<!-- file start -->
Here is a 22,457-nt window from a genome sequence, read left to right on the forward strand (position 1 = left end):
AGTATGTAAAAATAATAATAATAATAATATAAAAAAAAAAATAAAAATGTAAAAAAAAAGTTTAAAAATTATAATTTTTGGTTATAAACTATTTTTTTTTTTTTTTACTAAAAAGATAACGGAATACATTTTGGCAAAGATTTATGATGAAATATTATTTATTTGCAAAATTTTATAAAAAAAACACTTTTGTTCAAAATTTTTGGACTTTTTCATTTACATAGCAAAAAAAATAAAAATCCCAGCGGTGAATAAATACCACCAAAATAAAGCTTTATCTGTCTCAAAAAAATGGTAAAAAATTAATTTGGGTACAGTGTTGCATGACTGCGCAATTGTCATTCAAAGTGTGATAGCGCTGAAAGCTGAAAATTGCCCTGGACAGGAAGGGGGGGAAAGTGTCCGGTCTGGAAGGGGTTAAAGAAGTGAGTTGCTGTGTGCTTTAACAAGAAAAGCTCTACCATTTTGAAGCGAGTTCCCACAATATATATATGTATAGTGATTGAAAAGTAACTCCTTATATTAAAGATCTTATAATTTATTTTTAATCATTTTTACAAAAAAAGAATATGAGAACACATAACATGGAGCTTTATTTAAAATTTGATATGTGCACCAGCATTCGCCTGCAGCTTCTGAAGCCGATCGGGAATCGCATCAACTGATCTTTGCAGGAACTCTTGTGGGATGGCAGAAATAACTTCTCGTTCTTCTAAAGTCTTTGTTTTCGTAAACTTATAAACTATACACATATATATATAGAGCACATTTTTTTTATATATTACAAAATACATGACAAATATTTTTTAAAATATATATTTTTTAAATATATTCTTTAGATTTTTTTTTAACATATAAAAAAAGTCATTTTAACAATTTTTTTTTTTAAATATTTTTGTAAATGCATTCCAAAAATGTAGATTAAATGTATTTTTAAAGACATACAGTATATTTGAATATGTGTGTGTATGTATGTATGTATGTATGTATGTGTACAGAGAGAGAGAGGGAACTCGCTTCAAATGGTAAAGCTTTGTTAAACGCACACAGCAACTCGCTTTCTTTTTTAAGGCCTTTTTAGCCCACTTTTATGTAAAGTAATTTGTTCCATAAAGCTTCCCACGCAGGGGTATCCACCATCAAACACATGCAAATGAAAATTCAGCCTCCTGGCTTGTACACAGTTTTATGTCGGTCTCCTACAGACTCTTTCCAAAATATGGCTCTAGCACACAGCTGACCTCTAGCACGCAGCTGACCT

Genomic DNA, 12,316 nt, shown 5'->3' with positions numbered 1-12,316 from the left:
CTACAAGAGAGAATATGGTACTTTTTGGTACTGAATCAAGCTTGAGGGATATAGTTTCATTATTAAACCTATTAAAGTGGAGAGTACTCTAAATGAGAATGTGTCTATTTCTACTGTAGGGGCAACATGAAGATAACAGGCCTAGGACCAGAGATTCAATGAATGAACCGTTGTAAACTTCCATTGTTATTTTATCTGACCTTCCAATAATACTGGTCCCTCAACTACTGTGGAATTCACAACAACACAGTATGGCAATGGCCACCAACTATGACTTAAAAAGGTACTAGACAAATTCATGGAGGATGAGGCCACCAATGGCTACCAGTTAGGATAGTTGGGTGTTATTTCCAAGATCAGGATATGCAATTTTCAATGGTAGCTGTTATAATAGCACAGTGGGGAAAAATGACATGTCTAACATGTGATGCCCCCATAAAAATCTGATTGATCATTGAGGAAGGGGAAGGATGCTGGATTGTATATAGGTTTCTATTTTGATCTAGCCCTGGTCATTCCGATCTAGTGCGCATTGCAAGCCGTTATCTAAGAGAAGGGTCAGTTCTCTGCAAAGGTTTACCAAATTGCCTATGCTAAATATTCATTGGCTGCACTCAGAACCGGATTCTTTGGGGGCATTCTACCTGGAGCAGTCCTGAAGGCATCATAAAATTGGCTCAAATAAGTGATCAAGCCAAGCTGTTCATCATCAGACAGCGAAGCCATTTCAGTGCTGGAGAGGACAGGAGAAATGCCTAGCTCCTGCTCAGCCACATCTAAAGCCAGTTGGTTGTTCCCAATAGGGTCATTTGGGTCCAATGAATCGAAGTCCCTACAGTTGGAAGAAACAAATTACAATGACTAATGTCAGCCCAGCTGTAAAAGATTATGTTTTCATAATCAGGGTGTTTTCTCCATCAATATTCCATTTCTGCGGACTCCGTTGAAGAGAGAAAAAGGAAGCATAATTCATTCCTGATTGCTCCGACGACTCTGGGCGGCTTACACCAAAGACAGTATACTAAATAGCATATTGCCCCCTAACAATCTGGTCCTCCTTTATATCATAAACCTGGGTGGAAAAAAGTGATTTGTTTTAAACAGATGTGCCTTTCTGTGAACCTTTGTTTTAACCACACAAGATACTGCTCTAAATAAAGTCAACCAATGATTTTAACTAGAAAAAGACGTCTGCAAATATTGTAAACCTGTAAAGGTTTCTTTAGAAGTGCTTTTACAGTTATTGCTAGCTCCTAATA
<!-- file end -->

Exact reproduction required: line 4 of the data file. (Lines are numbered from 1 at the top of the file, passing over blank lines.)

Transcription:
CTACAAGAGAGAATATGGTACTTTTTGGTACTGAATCAAGCTTGAGGGATATAGTTTCATTATTAAACCTATTAAAGTGGAGAGTACTCTAAATGAGAATGTGTCTATTTCTACTGTAGGGGCAACATGAAGATAACAGGCCTAGGACCAGAGATTCAATGAATGAACCGTTGTAAACTTCCATTGTTATTTTATCTGACCTTCCAATAATACTGGTCCCTCAACTACTGTGGAATTCACAACAACACAGTATGGCAATGGCCACCAACTATGACTTAAAAAGGTACTAGACAAATTCATGGAGGATGAGGCCACCAATGGCTACCAGTTAGGATAGTTGGGTGTTATTTCCAAGATCAGGATATGCAATTTTCAATGGTAGCTGTTATAATAGCACAGTGGGGAAAAATGACATGTCTAACATGTGATGCCCCCATAAAAATCTGATTGATCATTGAGGAAGGGGAAGGATGCTGGATTGTATATAGGTTTCTATTTTGATCTAGCCCTGGTCATTCCGATCTAGTGCGCATTGCAAGCCGTTATCTAAGAGAAGGGTCAGTTCTCTGCAAAGGTTTACCAAATTGCCTATGCTAAATATTCATTGGCTGCACTCAGAACCGGATTCTTTGGGGGCATTCTACCTGGAGCAGTCCTGAAGGCATCATAAAATTGGCTCAAATAAGTGATCAAGCCAAGCTGTTCATCATCAGACAGCGAAGCCATTTCAGTGCTGGAGAGGACAGGAGAAATGCCTAGCTCCTGCTCAGCCACATCTAAAGCCAGTTGGTTGTTCCCAATAGGGTCATTTGGGTCCAATGAATCGAAGTCCCTACAGTTGGAAGAAACAAATTACAATGACTAATGTCAGCCCAGCTGTAAAAGATTATGTTTTCATAATCAGGGTGTTTTCTCCATCAATATTCCATTTCTGCGGACTCCGTTGAAGAGAGAAAAAGGAAGCATAATTCATTCCTGATTGCTCCGACGACTCTGGGCGGCTTACACCAAAGACAGTATACTAAATAGCATATTGCCCCCTAACAATCTGGTCCTCCTTTATATCATAAACCTGGGTGGAAAAAAGTGATTTGTTTTAAACAGATGTGCCTTTCTGTGAACCTTTGTTTTAACCACACAAGATACTGCTCTAAATAAAGTCAACCAATGATTTTAACTAGAAAAAGACGTCTGCAAATATTGTAAACCTGTAAAGGTTTCTTTAGAAGTGCTTTTACAGTTATTGCTAGCTCCTAATA